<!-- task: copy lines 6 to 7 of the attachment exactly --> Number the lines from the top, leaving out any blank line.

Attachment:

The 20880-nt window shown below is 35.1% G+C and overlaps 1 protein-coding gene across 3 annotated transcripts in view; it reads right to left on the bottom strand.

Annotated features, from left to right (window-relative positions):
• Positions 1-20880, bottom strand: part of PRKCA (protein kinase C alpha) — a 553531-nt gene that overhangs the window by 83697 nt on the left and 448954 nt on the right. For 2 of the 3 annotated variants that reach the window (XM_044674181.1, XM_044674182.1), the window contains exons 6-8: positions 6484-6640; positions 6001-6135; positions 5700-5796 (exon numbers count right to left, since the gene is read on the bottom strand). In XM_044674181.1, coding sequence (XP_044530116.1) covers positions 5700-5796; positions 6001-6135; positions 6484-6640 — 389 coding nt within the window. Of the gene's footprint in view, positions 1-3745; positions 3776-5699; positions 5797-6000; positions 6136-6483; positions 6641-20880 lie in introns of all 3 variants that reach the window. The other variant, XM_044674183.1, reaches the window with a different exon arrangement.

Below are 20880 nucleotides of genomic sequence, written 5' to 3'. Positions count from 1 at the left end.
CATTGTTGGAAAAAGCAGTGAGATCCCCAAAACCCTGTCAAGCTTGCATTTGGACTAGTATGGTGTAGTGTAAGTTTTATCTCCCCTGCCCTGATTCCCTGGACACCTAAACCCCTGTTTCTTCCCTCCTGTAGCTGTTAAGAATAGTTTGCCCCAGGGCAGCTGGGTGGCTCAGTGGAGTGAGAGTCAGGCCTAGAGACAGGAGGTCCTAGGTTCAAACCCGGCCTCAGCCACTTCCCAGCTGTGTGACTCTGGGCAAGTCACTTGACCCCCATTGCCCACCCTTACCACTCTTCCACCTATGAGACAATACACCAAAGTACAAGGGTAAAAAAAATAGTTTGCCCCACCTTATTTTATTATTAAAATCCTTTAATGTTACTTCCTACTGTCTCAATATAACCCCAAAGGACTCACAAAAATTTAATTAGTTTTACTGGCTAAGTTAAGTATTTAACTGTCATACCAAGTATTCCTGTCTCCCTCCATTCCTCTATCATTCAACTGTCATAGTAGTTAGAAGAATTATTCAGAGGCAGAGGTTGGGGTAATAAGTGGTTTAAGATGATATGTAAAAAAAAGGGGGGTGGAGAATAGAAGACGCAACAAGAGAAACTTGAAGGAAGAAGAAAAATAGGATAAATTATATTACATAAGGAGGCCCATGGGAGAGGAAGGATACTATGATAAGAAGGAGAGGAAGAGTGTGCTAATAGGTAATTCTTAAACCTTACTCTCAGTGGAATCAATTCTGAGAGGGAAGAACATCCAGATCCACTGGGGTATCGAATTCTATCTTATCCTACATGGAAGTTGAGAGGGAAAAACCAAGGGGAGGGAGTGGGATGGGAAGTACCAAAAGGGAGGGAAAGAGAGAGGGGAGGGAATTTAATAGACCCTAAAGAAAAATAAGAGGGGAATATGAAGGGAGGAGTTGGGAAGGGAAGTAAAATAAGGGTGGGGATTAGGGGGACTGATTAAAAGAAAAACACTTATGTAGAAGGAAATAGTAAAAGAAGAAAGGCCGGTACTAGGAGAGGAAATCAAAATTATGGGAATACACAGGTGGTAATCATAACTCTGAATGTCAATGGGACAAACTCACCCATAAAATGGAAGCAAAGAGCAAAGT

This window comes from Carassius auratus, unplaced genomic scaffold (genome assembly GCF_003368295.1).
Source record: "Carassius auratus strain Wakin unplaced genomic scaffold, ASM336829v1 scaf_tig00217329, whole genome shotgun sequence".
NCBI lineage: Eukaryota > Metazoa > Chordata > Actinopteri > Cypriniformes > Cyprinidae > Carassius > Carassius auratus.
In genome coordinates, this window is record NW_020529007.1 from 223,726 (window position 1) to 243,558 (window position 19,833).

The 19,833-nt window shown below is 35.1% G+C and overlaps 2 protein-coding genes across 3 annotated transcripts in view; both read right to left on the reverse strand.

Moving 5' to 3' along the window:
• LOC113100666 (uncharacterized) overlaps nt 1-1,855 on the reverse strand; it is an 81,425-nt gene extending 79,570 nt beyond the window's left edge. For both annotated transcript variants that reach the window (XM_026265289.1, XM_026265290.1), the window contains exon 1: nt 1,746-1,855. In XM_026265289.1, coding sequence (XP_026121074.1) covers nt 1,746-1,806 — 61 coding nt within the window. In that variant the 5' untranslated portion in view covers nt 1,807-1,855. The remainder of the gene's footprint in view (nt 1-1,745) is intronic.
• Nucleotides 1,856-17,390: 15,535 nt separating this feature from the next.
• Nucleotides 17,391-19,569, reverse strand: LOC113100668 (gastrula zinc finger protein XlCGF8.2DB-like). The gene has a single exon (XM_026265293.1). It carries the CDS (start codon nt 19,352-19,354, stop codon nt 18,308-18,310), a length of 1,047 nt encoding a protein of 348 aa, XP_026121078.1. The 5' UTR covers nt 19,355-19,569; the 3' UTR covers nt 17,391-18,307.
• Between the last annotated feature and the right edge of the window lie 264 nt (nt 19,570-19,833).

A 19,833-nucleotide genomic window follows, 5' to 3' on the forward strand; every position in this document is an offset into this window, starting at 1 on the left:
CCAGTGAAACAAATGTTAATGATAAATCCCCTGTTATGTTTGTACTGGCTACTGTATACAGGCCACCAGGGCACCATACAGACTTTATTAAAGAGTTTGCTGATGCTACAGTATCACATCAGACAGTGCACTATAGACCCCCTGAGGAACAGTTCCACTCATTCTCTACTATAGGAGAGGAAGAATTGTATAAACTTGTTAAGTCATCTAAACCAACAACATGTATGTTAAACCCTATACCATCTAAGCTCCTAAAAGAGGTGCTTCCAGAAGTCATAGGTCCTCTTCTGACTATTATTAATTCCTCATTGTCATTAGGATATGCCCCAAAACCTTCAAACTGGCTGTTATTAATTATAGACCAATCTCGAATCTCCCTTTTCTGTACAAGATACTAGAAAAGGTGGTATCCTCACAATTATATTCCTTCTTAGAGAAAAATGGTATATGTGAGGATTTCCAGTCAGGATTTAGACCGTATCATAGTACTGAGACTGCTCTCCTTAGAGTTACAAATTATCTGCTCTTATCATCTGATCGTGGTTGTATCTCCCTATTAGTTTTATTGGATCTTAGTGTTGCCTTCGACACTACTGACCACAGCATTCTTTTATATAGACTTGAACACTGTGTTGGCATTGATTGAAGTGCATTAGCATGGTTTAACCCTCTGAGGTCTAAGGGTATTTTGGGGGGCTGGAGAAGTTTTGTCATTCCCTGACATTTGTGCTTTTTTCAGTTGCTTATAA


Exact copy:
This window comes from Carassius auratus, unplaced genomic scaffold (genome assembly GCF_003368295.1).
Source record: "Carassius auratus strain Wakin unplaced genomic scaffold, ASM336829v1 scaf_tig00217329, whole genome shotgun sequence".